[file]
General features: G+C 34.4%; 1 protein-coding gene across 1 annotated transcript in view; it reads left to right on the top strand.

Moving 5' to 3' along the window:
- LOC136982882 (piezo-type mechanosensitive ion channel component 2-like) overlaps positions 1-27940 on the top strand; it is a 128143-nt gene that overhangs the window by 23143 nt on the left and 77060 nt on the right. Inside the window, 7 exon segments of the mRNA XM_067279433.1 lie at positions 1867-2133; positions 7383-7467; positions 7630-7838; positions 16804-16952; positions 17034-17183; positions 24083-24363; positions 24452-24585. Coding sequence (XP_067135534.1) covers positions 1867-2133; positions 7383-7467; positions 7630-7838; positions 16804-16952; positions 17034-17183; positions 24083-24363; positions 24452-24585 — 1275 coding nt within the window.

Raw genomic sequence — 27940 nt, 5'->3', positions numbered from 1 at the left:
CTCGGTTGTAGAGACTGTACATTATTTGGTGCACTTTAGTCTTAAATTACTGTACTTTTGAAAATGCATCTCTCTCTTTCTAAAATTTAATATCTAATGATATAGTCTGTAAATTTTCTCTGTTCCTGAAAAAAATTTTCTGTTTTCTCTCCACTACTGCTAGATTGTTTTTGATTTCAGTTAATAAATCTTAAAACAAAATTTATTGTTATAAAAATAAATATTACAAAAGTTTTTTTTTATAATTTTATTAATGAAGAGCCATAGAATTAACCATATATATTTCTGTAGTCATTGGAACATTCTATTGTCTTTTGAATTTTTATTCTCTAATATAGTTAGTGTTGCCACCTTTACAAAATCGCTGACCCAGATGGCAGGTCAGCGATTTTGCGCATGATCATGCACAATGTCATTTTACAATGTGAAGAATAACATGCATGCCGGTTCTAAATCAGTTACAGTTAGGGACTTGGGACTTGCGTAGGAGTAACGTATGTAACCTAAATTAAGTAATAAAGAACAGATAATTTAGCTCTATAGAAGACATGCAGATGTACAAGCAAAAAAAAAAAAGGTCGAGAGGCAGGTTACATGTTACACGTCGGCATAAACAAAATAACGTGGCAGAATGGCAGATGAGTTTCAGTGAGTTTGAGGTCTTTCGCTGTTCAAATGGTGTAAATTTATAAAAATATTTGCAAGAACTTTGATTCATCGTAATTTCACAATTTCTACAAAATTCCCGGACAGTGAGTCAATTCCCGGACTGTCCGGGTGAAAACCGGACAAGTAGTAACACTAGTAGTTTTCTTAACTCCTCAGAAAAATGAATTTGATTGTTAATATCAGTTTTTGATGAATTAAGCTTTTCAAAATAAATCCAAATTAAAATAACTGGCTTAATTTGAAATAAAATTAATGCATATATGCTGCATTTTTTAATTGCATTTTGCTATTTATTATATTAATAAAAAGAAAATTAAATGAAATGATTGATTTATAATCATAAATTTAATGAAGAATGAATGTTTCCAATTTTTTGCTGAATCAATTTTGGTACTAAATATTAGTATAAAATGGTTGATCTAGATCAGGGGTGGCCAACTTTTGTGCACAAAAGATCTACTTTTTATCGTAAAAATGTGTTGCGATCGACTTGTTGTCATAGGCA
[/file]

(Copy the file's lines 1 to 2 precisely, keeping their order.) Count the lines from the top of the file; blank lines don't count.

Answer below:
General features: G+C 34.4%; 1 protein-coding gene across 1 annotated transcript in view; it reads left to right on the top strand.

Moving 5' to 3' along the window: